A study commissioned by UiPath found that almost 50% of the world’s businesses are looking to adopt robotic process automation (RPA) as a direct result of the pandemic. But RPA is just one piece of the automation puzzle.
“Hyperautomation” is a trend which Gartner first coined, and cites as one of its top ten technology trends of 2021. It’s also been referred to as “digital process automation” by Forrester and “intelligent process automation” by the IDC.
With the rapid evolution of artificial intelligence, we’re seeing automation take hold across a breadth of industries. The problem, however, is that many companies are struggling to optimise while navigating a jumble of new and legacy systems.
Coronavirus has certainly expedited the need to clean up operations and be less reliant on human staff. But the goal of hyperautomation isn’t to replace humans altogether. It is to ease the burden of more tedious, simplistic tasks so that our brains can be put to more creative, strategic use. The view is that by combining comprehensive automation with human ingenuity, businesses will be able to operate at a higher level and provide a better customer experience.
So, what exactly is hyperautomation and how do we get there?
As its name suggests, hyperautomation describes a deep level of digital autonomy; the process of automating end-to-end business operations to unburden human workers, optimise efficiencies and reduce costs. This can be facilitated through a combination of cutting-edge technologies, including AI and machine learning, robotic process automation (RPA) and intelligent business process management (IBPM).
Gartner defines hyperautomation as “the idea that anything that can be automated in an organisation should be”. It’s driven by the need to streamline what is, for the majority of businesses, a disjointed hotchpotch of new and old systems and processes which aren’t efficient, agile or synchronised. Operating in this way is technically problematic, cumbersome and incredibly expensive for companies. And, with the digital era accelerating, businesses need to develop agility if they’re to keep pace with the market—let alone compete.
Whether or not a business can be automated depends on the state of its current IT ecosystem and business processes. Hyperautomation isn’t a single entity. It comprises multiple different technologies, connected via the Internet of Things, which work in unison to enable end-to-end automation. Let’s take a look at some of the key elements.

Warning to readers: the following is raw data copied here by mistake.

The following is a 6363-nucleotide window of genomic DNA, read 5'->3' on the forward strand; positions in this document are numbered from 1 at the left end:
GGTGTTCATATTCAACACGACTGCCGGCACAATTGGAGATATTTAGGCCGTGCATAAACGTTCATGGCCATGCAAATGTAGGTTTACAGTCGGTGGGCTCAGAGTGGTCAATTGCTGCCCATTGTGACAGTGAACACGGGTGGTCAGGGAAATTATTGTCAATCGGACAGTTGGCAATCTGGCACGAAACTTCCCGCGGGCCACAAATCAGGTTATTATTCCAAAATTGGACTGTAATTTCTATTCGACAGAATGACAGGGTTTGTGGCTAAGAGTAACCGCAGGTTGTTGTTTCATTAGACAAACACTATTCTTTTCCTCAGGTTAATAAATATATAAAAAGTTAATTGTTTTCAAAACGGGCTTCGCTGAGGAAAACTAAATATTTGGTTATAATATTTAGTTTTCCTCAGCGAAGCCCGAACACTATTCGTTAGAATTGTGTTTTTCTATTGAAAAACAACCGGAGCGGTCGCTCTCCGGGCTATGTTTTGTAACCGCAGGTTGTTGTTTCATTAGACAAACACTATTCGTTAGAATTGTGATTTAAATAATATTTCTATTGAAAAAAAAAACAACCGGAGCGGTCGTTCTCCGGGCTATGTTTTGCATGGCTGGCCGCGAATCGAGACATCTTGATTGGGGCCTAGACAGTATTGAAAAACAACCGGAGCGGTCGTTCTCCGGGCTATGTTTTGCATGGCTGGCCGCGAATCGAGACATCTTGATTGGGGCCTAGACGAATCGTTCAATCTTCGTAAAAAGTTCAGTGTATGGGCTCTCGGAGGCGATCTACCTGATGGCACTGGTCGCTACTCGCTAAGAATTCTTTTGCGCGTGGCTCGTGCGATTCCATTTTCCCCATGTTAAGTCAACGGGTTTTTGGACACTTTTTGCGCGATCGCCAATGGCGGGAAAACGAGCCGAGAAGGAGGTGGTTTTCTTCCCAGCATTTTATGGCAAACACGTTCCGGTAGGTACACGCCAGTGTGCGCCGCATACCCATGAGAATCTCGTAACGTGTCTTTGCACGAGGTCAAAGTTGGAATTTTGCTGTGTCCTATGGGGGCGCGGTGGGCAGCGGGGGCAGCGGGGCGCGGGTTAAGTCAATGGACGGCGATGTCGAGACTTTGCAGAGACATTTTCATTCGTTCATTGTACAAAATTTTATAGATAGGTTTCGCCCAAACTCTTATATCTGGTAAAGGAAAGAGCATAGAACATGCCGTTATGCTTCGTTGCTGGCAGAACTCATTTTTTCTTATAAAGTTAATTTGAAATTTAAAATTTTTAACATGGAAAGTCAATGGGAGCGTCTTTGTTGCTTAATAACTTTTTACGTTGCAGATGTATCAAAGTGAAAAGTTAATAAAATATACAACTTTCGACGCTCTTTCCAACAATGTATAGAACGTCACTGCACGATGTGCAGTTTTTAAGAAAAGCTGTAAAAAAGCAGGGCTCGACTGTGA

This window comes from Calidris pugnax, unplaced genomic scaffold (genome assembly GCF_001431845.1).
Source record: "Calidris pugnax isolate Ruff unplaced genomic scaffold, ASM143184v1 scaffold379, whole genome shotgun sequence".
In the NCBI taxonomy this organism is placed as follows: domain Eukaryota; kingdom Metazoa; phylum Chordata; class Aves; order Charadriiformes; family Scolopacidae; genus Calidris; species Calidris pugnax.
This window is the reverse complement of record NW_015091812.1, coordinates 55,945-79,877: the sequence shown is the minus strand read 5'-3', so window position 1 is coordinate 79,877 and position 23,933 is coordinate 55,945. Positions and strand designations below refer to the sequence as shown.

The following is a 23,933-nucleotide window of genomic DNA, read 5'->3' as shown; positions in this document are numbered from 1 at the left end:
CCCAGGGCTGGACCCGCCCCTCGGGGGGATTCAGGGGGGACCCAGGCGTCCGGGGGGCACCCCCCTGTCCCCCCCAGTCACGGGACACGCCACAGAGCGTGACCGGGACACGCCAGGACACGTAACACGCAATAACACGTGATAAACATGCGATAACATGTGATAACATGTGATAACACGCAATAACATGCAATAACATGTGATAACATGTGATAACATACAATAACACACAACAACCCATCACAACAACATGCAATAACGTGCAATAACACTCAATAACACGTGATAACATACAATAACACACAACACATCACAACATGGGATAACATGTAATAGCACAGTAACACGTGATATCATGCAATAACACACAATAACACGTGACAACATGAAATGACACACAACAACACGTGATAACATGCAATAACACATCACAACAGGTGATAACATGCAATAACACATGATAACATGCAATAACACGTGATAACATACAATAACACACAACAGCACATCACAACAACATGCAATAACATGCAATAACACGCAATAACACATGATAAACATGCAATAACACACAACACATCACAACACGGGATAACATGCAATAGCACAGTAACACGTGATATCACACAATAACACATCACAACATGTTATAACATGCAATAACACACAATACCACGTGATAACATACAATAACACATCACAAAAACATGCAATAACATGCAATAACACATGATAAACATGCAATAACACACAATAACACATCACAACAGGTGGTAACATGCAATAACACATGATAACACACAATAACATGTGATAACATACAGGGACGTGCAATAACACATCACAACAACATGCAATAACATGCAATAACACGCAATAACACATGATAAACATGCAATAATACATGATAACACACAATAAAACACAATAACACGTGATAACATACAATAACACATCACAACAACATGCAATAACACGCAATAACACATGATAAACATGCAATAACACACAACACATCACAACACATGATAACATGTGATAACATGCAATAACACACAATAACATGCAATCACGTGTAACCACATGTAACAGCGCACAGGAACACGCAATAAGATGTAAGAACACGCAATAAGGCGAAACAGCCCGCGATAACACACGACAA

RPA describes the process of harnessing technologies such as bots to take over manual tasks that would normally be performed by humans. For example, the quality control of goods moving down a conveyor belt. RPA can only perform tasks that are rule-based, with a predefined set of inputs and outputs. Thus, it’s not an intelligent system with the capability of processing new information and learning new actions. This means that, by itself, it’s only suitable for tasks that require precise repetition and pre-programmed outcomes. To ensure successful RPA adoption, one should also keep in mind the security risks associated with this technology.
When we think of common applications of AI today, we think of things like intelligent marketing algorithms which can push products and promotions towards segmented customer groups, or virtual assistants like Alexa and Siri.
AI is the next step on from RPA, whereby computers are able to simulate human intelligence, and this unlocks a far deeper level of automation than RPA alone can. With AI and machine learning, tasks can be executed without the need for rigid inputs and outcomes, because the machine has learning capabilities which increase over time. Thus, they could be used to help an organisation continuously improve its processes. Implementing machine learning, businesses can unlock powerful insights which will allow them to support future actions and strategies, deliver a new level of service to their customers, and to build better efficiencies within their organisations.
Though AI and ML are a key component of hyperautomation, they’re tricky to implement and resource-heavy. So, in order to harness them successfully, a comprehensive implementation strategy is needed.
Intelligent business process management approach combines business process management (BPM) software with the capabilities of artificial intelligence (AI). This is really the linchpin of hyperautomation. IBMP describes software which has the ability to manage the switch to a hyperautomated environment. IBMP is a strategic tool which has the ability to handle the processes, strategy and workflow involved in enabling end-to-end automation – and to monitor the results so that issues can be resolved.
IBPM system can connect and coordinate people, machines and IoT instances, allowing to cover traditional business process management requirements within an organisation in a more advanced way. These technologies enable a greater level of collaboration, intelligence and support for the organisation's specific business processes and decisions. Without it, companies would struggle to integrate new automation technologies without major disruption to their operations.
Business agility achieved through AI-driven decision-making is the fundamental goal of hyperautomation, but the benefits are many. Some of the key advantages are:
In a digital landscape that’s moving at hyperspeed, hyperautomation offers businesses the right tools to optimise and futureproof their operational processes. It is seen by many as the next logical phase of digitisation and, without embracing the potential of an automation and human partnership, companies will struggle to achieve the agility necessary to compete in today’s market.
If you’re ready to take the next step towards business automation, contact us today and see how we can help you get there.
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